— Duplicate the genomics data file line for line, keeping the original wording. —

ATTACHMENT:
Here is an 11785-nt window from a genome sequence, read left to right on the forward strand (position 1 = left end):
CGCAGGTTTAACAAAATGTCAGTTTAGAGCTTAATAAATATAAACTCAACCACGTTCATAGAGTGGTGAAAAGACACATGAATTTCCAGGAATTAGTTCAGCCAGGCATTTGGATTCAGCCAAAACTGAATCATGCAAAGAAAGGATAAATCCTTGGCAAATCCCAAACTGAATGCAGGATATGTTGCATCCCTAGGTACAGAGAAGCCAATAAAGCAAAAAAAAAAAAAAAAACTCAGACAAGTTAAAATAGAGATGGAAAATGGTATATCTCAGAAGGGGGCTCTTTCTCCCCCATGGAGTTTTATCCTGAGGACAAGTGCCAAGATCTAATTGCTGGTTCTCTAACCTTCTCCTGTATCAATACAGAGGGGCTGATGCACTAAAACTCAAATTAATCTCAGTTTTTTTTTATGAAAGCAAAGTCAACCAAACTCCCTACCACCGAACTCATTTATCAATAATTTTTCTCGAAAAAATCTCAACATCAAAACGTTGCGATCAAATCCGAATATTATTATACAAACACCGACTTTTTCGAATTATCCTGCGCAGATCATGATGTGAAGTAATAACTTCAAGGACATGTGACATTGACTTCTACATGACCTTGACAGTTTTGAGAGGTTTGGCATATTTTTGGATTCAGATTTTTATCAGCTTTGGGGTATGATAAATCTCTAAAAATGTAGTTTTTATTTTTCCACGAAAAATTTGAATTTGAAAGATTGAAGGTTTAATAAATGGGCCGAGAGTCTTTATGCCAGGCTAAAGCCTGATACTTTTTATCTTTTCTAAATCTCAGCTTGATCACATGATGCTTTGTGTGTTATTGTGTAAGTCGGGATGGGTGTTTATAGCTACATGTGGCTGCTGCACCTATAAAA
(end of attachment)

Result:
Here is an 11785-nt window from a genome sequence, read left to right on the forward strand (position 1 = left end):
CGCAGGTTTAACAAAATGTCAGTTTAGAGCTTAATAAATATAAACTCAACCACGTTCATAGAGTGGTGAAAAGACACATGAATTTCCAGGAATTAGTTCAGCCAGGCATTTGGATTCAGCCAAAACTGAATCATGCAAAGAAAGGATAAATCCTTGGCAAATCCCAAACTGAATGCAGGATATGTTGCATCCCTAGGTACAGAGAAGCCAATAAAGCAAAAAAAAAAAAAAAAACTCAGACAAGTTAAAATAGAGATGGAAAATGGTATATCTCAGAAGGGGGCTCTTTCTCCCCCATGGAGTTTTATCCTGAGGACAAGTGCCAAGATCTAATTGCTGGTTCTCTAACCTTCTCCTGTATCAATACAGAGGGGCTGATGCACTAAAACTCAAATTAATCTCAGTTTTTTTTTATGAAAGCAAAGTCAACCAAACTCCCTACCACCGAACTCATTTATCAATAATTTTTCTCGAAAAAATCTCAACATCAAAACGTTGCGATCAAATCCGAATATTATTATACAAACACCGACTTTTTCGAATTATCCTGCGCAGATCATGATGTGAAGTAATAACTTCAAGGACATGTGACATTGACTTCTACATGACCTTGACAGTTTTGAGAGGTTTGGCATATTTTTGGATTCAGATTTTTATCAGCTTTGGGGTATGATAAATCTCTAAAAATGTAGTTTTTATTTTTCCACGAAAAATTTGAATTTGAAAGATTGAAGGTTTAATAAATGGGCCGAGAGTCTTTATGCCAGGCTAAAGCCTGATACTTTTTATCTTTTCTAAATCTCAGCTTGATCACATGATGCTTTGTGTGTTATTGTGTAAGTCGGGATGGGTGTTTATAGCTACATGTGGCTGCTGCACCTATAAAA